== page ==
"I further certify that John N. Goins, business manager; L. D. Manly, foreman; Jno. T. Howe, general traveling agent; and F. G. Manly, general manager, are all negroes, and are known as Republicans and the said Jno. T. Howe was a Republican Representative from New Hanover county in the Legislature of 1897. Witness my hand and seal this August 24th, 1898. JOHN D. TAYLOR,

Clerk Superior Court of New Hanover Co.

Who Manly Is.

As the Republican politicians in this county could not call this assault a Democratic trick, or say it was garbled, they tried to break the force of it by repudiating the paper as a party organ and characterizing the editor as a "simpleton" who represents no one but himself. The following affidavit from a number of business men of Wilmington testifies to the accuracy of the published slander, tells who Manly and his associates on the Record are and shows that Manly was not regarded as a simpleton, or a nobody before he startled the bosses by the publication of that awful article:


B.G. Worth, of the Worth Co.; R. W. Hicks, wholesale grocer; C. E. Borden, president of Navassa Guano Co.; W. L. DeRosset, commander of N. C. Division Confederate Veterans, and John C. Springer, of the firm of W. E. Springer & Co., each being duly sworn says that he has read the foregoing paper, and that the said is an accurate and true copy of an editorial in the Daily Record of the date August 18th, 1898; that said paper, the Daily Record , has been published in the city of Wilmington at least eight months prior to this date, and Alex. L. Manly, the editor thereof, is a negro, is well known as a Republican and has held the position of Deputy Register of Deeds in New Hanover county under the Republicans.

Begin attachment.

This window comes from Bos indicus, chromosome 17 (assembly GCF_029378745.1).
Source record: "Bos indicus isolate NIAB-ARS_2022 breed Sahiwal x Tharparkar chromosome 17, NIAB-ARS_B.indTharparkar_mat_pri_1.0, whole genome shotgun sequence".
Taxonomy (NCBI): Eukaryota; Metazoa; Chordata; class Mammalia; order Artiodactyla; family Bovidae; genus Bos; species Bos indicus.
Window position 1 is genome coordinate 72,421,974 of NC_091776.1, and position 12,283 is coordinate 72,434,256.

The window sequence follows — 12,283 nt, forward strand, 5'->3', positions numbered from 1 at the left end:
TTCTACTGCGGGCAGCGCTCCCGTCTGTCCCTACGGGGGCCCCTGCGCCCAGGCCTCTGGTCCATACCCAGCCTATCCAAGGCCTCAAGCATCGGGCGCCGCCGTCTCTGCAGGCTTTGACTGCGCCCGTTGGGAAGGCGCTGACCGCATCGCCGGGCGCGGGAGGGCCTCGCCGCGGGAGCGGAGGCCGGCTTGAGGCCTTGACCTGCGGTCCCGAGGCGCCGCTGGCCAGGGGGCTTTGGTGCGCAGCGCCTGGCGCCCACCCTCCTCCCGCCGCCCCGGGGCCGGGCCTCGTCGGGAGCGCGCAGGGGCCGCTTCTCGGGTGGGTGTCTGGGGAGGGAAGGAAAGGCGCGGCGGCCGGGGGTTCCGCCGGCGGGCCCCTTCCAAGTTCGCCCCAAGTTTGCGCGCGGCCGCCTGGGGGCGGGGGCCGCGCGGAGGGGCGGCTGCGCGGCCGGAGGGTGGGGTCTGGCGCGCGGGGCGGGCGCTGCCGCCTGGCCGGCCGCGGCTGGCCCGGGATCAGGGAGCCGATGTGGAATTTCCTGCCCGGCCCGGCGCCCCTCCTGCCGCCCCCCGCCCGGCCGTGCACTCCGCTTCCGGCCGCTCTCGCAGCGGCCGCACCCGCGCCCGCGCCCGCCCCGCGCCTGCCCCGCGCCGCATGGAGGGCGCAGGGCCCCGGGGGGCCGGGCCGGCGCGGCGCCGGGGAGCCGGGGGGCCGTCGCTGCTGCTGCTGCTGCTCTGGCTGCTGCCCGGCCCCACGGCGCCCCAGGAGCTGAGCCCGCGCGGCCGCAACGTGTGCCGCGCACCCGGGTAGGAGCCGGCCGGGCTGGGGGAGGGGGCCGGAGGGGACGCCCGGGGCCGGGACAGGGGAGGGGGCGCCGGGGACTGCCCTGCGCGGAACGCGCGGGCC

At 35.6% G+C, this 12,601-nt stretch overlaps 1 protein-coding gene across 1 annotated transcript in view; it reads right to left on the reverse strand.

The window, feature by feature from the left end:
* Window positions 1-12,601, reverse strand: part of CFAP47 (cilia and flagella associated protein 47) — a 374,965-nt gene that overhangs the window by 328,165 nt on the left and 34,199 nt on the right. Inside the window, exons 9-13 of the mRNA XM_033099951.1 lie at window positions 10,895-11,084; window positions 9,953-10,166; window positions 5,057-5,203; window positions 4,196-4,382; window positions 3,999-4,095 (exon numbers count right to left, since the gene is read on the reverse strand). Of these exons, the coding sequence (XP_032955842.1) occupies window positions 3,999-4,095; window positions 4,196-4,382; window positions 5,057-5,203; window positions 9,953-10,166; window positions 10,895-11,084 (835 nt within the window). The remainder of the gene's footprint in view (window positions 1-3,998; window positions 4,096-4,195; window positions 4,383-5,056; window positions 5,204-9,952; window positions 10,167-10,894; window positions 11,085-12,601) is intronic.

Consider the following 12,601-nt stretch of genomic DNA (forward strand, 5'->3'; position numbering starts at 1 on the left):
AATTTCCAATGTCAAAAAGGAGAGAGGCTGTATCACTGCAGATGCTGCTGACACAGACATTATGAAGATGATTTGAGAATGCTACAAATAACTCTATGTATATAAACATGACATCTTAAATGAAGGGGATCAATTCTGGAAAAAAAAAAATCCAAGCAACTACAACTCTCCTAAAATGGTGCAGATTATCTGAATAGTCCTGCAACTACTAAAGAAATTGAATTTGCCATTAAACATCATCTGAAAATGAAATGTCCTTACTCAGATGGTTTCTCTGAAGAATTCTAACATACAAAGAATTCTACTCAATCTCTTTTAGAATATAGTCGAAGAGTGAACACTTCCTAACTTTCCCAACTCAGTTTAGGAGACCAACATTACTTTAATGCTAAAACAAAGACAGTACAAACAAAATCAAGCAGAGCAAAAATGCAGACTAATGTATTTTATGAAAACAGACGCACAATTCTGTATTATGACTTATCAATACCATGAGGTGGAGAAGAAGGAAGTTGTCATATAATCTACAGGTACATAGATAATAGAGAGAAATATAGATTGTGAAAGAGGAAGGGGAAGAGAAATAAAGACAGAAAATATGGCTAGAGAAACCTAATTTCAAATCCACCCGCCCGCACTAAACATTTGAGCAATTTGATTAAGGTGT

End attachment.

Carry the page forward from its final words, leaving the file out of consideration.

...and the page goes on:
Affiants further say that John N. Goins, business manager, L. D. Manly, foreman, John T. Howe, general travelling agent, and F. G. Manly, general manager, are all negroes, and Republicans, and the said John T. Howe was a Republican Representative from New Hanover county in the Legislature of 1897. W. L. DeRosset,

John C. Springer,

B. G. Worth,

R. W. Hicks,

Chas. E. Borden.

State of North Carolina,

County of New Hanover.

Personally appeared before me, Wm. L. DeRossett, B. G. Worth, John C. Springer, R. W. Hicks and Charles E. Borden, shown to me to be the persons they represent themselves to be, and made oaths that the above statement is correct to the best of their knowledge and belief.

John Turrentine,

Notary Public